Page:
Erubiel Durazo -- By all accounts, Durazo had a disappointing first full year on the Athletics. Billy Beane and the A's expected more than a .259 average, a .430 slugging, an .374 OBP, with 21 home runs (one every 25.57 at bats), 77 RBIs and a K to BB ratio of 1.05. Maybe the problem was that Durazo spent much of the season as the DH, leaving first base open to Scott Hatteberg. Take a look at his splits:

First Base113.283.403.4251.005.38
Designated Hitter424.252.366.4321.067.57

Durazo's numbers as a first baseman were more along the lines of what the A's had expected, and maybe the problem was that Durazo, who came from the Diamondbacks, was not used to DHing every day. During 2002, when he played in the NL, Durazo had only 20 at bats as the DH and almost 200 at first base. As the Diamondbacks' first baseman, he was more involved in the game and was thus more focused when he came up to the plate.

Tim Salmon -- Although Salmon is one, like Giambi, who has faced numerous injuries recently, his numbers at DH show a dramatic decline compared to those when he plays the field. Overall, last season, Salmon hit .275/.374/.464. He had a 1.21 K to BB ratio, and he drove in 72 runs. (Since his power numbers are fairly underwhelming, I'm using RBIs, as I did with Durazo, as an indication of Salmon's production. Most would argue that these are more important than home runs anyway.) Salmon had a solid season on an underachieving team, but could he have done better?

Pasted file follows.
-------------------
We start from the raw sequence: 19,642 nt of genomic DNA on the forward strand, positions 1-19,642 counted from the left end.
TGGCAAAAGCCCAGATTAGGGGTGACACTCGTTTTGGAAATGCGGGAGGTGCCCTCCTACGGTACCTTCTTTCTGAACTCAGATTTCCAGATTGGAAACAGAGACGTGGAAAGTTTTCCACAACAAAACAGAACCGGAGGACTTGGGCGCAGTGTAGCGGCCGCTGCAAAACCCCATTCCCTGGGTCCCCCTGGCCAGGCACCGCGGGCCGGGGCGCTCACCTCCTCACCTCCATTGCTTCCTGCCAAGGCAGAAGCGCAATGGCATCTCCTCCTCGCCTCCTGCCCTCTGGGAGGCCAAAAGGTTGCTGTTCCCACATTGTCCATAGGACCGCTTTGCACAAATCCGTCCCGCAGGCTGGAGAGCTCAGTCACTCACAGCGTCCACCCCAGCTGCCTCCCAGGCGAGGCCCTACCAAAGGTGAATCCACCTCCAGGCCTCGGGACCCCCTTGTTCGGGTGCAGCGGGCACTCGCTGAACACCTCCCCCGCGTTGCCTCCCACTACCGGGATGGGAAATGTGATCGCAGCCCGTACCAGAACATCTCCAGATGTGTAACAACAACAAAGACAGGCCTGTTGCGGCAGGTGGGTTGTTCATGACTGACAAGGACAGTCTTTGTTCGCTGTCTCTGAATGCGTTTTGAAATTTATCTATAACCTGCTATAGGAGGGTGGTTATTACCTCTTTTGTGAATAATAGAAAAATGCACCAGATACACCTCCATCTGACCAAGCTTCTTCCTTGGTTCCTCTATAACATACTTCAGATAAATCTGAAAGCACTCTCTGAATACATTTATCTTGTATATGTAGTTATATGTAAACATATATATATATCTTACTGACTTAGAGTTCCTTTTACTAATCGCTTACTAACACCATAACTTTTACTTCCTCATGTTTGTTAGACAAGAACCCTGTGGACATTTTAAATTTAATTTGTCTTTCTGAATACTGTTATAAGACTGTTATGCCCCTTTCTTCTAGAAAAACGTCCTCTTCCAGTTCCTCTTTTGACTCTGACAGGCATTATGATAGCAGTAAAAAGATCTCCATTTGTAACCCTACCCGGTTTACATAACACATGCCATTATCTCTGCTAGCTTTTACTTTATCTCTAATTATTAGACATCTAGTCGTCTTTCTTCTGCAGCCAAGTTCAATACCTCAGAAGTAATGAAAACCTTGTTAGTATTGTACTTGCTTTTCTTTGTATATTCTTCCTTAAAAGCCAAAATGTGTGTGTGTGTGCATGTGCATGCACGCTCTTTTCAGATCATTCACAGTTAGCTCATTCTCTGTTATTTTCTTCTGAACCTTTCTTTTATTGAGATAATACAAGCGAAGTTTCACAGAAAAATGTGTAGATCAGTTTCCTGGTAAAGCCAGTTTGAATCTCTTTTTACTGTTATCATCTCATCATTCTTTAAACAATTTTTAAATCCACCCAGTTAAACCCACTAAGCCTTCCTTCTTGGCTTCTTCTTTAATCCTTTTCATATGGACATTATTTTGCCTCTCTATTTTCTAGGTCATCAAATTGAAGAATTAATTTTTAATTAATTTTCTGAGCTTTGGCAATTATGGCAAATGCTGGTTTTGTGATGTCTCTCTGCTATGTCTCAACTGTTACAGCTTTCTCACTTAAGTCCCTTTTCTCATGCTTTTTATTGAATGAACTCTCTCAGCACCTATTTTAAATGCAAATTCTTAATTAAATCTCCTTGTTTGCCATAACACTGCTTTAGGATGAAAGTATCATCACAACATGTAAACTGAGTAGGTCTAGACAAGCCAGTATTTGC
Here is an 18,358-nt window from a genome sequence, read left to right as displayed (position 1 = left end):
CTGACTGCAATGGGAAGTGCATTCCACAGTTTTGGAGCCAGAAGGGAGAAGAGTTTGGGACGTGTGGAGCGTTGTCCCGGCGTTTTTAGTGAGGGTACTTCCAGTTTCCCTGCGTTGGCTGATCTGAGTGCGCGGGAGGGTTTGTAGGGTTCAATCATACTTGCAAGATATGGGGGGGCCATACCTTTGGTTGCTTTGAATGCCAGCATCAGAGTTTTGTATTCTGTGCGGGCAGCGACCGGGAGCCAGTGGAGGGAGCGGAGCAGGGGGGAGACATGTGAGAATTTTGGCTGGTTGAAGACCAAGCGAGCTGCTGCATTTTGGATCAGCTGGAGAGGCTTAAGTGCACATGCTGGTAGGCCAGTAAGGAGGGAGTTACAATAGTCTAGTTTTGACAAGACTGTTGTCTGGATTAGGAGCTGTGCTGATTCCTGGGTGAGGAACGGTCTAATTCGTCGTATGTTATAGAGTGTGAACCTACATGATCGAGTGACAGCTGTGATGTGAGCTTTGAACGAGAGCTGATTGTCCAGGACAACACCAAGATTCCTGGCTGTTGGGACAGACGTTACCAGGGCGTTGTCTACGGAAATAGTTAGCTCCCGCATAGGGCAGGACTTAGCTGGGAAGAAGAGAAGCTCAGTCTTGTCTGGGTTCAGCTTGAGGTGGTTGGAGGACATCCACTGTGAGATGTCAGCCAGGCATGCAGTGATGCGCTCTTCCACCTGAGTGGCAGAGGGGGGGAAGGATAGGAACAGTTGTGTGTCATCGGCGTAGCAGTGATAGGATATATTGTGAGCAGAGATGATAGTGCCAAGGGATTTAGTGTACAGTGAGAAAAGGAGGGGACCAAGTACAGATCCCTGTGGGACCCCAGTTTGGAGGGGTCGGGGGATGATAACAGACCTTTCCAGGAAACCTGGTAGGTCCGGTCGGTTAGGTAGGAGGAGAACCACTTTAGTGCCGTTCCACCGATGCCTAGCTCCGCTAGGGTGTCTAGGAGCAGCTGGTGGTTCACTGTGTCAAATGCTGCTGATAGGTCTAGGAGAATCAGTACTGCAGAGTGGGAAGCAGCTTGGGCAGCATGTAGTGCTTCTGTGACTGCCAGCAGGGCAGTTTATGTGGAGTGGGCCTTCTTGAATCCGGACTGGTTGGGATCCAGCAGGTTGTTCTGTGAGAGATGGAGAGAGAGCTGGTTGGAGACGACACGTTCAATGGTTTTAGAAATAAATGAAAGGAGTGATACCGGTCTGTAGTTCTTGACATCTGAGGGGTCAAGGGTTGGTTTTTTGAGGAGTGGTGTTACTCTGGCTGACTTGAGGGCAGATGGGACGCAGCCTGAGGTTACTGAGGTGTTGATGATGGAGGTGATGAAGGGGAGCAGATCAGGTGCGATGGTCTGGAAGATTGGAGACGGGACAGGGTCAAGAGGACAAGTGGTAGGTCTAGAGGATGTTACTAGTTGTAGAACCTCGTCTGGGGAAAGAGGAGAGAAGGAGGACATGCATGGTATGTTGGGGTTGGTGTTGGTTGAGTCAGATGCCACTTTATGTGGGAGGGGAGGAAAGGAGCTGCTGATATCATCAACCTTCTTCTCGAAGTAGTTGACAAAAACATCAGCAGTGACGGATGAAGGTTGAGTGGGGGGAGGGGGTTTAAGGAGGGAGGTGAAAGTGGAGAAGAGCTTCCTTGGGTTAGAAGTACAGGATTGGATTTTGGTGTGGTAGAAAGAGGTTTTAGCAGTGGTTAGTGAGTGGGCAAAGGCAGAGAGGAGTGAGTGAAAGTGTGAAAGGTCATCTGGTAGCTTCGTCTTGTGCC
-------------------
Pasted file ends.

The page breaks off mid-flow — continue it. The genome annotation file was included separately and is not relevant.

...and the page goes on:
Designated Hitter248.250.351.4111.308.27

In Salmon's case, his injuries probably contributed to the difference in his splits as much as playing in the field did. However, it's hard to ignore that Salmon's production declined as it took him 1.65 ABs longer to drive in a run when he DHed.

Aubrey Huff -- Now, I would like to take a look at one more hitter; this one, however, is not an aging star like Palmeiro or Thomas and he did not suffer from injuries like Salmon or Giambi. Aubrey Huff, the 27 year old outfielder on the Devil Rays, last season played in all 162 games, and he is the only player in my study to do so. During those games, he hit .311/.367/.555 with 34 home runs, 107 RBIs, and a K to BB ratio of 1.51. Of those 162 games, he spent 30 in the infield, 102 in the outfield, and 33 at DH. (Obviously, there's some overlap between the infield and the outfield.) Let's look at his splits.

Designated Hitter136.316.367.5511.097.1619.42

Huff's numbers show us what happens when a young player DHs. His numbers as a DH slumped compared to when he played the outfield. When he played the infield, however, is a different story. Maybe Huff really gets nervous playing third or first, and this tension carriers over to his at bats. He's more comfortable in the outfield, and thus, when he plays in right, he is better able to get on base, drive runners in, and hit for power and average.

David Ortiz -- The Red Sox slugger had a break out year last season; while he opened this season at first base, by the end of the year, he was crushing the ball as DH. In fact, Ortiz's splits are the only ones that do not adhere to my theory. Overall, Ortiz hit .288/.369/.592 with 31 home runs, 101 RBIs, and a K to BB ratio of 1.43. Let's see his splits: